Joe Montana football cards were the toast of the hobby all through the 1980s, and they remain near the top of the mountain more than 25 years after his retirement.

Montana was undoubtedly THE quarterback of the decade, and he made the 49ers a dynasty with four Super Bowl titles in nine years.

To celebrate that run of greatness, let’s check out the best Joe Montana football cards from the 1980s — two for each year (Topps + a toughie), plus a couple of bonuses.

Hike!

1981 MSA Holsum Discs Joe Montana

1981 MSA Holsum Discs Joe Montana

MSA was all over the “disc” scene in the 1970s, producing baseball “cards” for outfits like Burger King, Little Caesar’s, and Pepsi.

In 1981, they teamed up with Holsum bread to distribute a football issue, mostly in the Wisconsin area.

Therein lies the only non-Topps Montana rookie card we have, and he’s got his sly devil outfit on, complete with long curly hair, down-his-face moustache, and mischievous grin.

This is a tough card that will set you back $50 or more, depending on condition.

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1981 Topps Joe Montana Rookie Card (#216)

1981 Topps Joe Montana Rookie Card

This was the Don Mattingly RC of the football card market … the card of the breakout superstar that you could pull from packs the same season he was breaking out.

The card that drove the hobby all through the 1980s.

When this card was issued, Montana had eight starts over two NFL seasons under his belt.

By the end of the ’81 season, though, he was a Super Bowl champion and a budding legend.

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1982 Topps Joe Montana All-Pro (#488)

1982 Topps Joe Montana All-Pro

Montana is doing his best Joe Horn impression here on his second Topps cards, and the first after he became a household name.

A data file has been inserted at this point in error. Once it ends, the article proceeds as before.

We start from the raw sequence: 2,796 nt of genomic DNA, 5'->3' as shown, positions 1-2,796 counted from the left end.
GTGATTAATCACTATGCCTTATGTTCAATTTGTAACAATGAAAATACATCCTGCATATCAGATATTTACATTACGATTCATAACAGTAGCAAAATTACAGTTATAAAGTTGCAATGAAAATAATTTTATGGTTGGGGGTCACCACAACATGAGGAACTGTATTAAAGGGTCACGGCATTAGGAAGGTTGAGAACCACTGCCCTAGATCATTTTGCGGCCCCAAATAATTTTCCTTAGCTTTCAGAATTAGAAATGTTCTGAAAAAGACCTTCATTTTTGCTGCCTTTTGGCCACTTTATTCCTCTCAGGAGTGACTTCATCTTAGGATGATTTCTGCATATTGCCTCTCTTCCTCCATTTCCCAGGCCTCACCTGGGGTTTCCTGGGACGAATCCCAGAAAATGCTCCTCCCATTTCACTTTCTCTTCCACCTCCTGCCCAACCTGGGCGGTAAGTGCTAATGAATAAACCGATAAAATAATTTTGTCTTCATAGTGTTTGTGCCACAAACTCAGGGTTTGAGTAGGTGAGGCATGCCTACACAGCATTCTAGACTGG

Think he’s calling his mom to tell her practice went well? Or maybe President Ronald Reagan to talk smack about the Redskins?

My money is on a connection to Canton, getting an early start on specs for his Hall of Fame bust.

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1982 Topps Joe Montana In Action (#489)

1982 Topps Joe Montana In Action

Even after his amazing 1981 run, Montana didn’t have any sort of real oddball issues in 1982.

So … we’ll go with his Topps In Action, which the PSA Master Set Registry lists as the second most important of Joe’s card that year.

The most striking thing about this card? How old the photography looks, which I definitely take exception to.

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1983 Topps Joe Montana (#169)

1983 Topps Joe Montana

The 1983 Topps football set takes its design cues from minimalistic baseball issues of the past, like 1957 and 1967.

The crisp, large photos have always been popular with collectors, and this Montana is a classic, though its value lags just a bit due to being a double print.